By Maria-Jose Subiria
Hackers are currently taking advantage of airport passengers, who want to stay electronically connected to the rest of the world.
The Better Business Bureau (BBB) Serving Metro Atlanta, Athens & Northeast Georgia, Inc., warns that airport passengers should be aware of fake Wi-Fi connections created for the purpose of stealing personal information. That personal information can then be used to make fraudulent purchases at the unwitting passenger's expense.
There have been no complaints yet from passengers at Hartsfield-Jackson Atlanta International Airport, but travelers need to be vigilant, said Dottie Callina, a spokeswoman for the local better business bureau.
"While the user is online, the hacker is stealing information, like passwords, credit card and bank account numbers and social security numbers from the user's laptop computer," said Callina, in a prepared statement. "Airports across the nation continue to report Wi-Fi security issues."
Callina said hackers have set up fake Wi-Fi connections at various locations, but airports seem to be popular areas. Passengers may see a network connection entitled, "Free Wi-Fi," which should raise red flags, she said. It could be an ad hoc network, which does not rely on pre-existing infrastructure, or a "peer-to-peer connection," she said.
"The user will be able to surf the Internet, but they are doing it through the hacker's computer," said Callina.
There are several ways travelers can protect themselves from being victims, she added. Passengers should only connect to a secure Wi-Fi service, preferably one they have dealt with before or know of its reputation.
Never connect to an ad hoc network, unless you know the person who has created it, and the same person has invited you to join, according to Callina.
According to Hartsfield-Jackson's web site -- www.atlanta-airport.com -- the connection at Atlanta's airport is entitled, "ATL-WIFI," and is available at a cost.
The steps necessary to access the Wi-Fi network include launching a browser, selecting a wireless carrier, and purchasing a day pass, or subscription. The wireless carriers include: Boingo Wireless, Advanced Wireless Group, LLC., and AccessAnyplace.
"Never connect to an unfamiliar wireless network -- even if the name sounds genuine," said Callina. "A hacker can change the name of his [or her] network to anything he [or she] wants, including the name of the legitimate Internet connection offered by the airport.
"Make sure that your computer is not set up to automatically connect to any wireless networks within your range," added Callina. "Otherwise, your computer could automatically connect to the hacker's network without your knowledge."
Disabling automatic connections is another form of protection from cyber hackers, she said. Here is how to do that:
According to About.com's web site -- www.about.com -- a laptop running on Windows XP should click on "Start" and then "Control Panel" on the default Windows XP Start menu.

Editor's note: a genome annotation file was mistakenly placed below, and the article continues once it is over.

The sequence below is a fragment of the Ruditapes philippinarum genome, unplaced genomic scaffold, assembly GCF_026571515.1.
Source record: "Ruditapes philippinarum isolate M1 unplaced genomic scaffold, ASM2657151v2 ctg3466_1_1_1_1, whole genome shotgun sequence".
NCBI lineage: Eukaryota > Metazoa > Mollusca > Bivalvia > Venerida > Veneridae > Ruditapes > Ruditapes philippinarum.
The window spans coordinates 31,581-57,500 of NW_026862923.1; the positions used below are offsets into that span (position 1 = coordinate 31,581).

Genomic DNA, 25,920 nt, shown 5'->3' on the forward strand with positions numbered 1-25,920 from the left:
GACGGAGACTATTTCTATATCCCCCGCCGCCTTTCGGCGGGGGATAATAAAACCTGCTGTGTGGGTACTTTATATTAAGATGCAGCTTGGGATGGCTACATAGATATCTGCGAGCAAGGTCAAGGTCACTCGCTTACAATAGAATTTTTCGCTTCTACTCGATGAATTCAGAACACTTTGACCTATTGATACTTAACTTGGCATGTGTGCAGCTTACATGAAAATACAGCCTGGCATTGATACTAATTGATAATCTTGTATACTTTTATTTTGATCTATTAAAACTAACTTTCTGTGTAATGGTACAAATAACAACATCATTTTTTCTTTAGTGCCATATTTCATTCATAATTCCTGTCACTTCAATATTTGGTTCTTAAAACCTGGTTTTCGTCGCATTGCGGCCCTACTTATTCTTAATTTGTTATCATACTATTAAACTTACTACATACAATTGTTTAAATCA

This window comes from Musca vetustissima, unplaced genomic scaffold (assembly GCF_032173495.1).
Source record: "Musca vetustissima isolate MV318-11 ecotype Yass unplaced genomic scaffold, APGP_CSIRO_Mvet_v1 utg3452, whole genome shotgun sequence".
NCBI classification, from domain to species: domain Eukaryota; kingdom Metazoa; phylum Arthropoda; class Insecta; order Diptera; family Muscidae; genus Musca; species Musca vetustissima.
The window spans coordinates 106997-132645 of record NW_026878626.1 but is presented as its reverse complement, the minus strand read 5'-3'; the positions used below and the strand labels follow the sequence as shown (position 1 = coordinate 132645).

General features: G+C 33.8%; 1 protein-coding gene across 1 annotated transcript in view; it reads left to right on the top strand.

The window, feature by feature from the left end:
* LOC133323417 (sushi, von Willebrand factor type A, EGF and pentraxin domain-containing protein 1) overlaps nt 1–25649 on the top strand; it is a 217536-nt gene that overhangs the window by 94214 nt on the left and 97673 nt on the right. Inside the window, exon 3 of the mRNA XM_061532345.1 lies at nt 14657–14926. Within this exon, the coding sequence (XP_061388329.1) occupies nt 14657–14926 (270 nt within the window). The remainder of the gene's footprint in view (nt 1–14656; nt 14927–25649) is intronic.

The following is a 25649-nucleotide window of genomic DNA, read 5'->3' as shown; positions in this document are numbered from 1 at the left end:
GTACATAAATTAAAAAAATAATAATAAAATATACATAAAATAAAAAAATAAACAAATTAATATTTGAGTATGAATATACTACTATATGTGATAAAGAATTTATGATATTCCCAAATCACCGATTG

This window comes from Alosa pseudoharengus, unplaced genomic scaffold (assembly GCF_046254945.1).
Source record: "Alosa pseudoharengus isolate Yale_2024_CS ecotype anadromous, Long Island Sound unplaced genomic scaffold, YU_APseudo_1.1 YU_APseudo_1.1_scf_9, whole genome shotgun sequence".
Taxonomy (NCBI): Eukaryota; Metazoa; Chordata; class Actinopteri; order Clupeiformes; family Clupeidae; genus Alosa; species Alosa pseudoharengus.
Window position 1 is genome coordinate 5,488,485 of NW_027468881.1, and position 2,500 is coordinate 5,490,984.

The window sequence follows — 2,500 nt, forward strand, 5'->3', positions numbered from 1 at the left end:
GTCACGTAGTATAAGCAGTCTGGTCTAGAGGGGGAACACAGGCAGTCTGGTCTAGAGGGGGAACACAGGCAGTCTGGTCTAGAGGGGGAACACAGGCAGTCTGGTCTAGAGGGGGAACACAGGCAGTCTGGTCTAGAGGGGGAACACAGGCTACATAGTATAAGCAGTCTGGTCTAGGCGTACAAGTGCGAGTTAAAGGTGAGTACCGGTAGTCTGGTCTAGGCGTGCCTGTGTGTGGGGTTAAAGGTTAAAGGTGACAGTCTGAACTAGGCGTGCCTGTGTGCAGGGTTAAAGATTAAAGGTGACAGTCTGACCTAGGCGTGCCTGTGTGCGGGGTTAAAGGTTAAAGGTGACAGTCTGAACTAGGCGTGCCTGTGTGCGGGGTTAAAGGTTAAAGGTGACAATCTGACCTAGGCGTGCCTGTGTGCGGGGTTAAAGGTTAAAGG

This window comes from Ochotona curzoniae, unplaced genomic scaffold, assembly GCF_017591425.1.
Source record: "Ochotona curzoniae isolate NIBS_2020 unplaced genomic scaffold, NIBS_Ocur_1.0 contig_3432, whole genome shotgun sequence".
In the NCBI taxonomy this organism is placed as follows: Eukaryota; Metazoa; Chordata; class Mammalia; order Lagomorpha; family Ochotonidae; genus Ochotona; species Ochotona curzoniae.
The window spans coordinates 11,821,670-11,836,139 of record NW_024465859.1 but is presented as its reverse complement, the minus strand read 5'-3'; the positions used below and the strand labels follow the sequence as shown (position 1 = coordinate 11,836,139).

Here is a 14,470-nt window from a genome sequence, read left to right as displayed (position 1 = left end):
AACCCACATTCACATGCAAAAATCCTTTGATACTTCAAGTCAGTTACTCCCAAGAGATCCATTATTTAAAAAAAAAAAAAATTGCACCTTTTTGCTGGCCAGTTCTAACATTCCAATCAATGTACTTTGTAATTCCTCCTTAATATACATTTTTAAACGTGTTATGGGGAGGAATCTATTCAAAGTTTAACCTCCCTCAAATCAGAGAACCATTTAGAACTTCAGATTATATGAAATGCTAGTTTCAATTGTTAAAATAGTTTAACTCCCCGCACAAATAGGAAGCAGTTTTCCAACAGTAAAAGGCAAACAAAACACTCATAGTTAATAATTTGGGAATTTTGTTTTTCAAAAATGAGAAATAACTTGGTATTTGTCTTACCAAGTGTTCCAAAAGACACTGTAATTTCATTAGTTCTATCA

Users should then double click on the "Network Connections" icon, where several connection options will be listed, then right click on the "Wireless Network Connection" icon, choose "Properties" and select the "Wireless Networks" tab.
If the "Use Windows to configure my wireless network settings" is checked, then under "Preferred networks," highlight the name of the desired network for use, and click "Advanced." Click the "Access point (infrastructure) networks only" in the "Advanced" dialogue box. Finally, remove the check mark from "Automatically connect to non-preferred networks," and then click "Close" and "OK."
According to Apple's web site -- www.apple.com -- MAC OS X users should generally choose "System Preferences" from the Apple menu. Click on "Network" and choose the modem, or other dial-up device from "Show" pop-up menu. Click the "PPP" tab and then click on "PPP Options." Deselect the "Connect automatically when starting TCP/IP applications" option, click "OK" and then click "Save."
Another form of protection is disabling file sharing from a laptop, she said.
According to avinashTech's web site -- www.avinashtech.com -- Window users can turn off file sharing by going to the "Control" panel, clicking on "Network Connections," and then "Local area connection properties." Finally, deselect the file sharing option.
According to Apple's web site, Mac OS X users should go to the Apple menu, click System Preferences and click on "Sharing." Deselecting "Share files and folders using AFP," "Share files and folders using FTP" and "Share files and folders using SMB," should do the trick.
This "prevents hackers from stealing sensitive data from your computer," Callina explained.
Callina also recommended that passengers create a Virtual Private Network (VPN), which prevents hackers from intercepting data. Individuals should look at their software manual, or type "Virtual Private Network" under the "Help" tab, for set up. For questions or more information, contact a corresponding software provider, she said.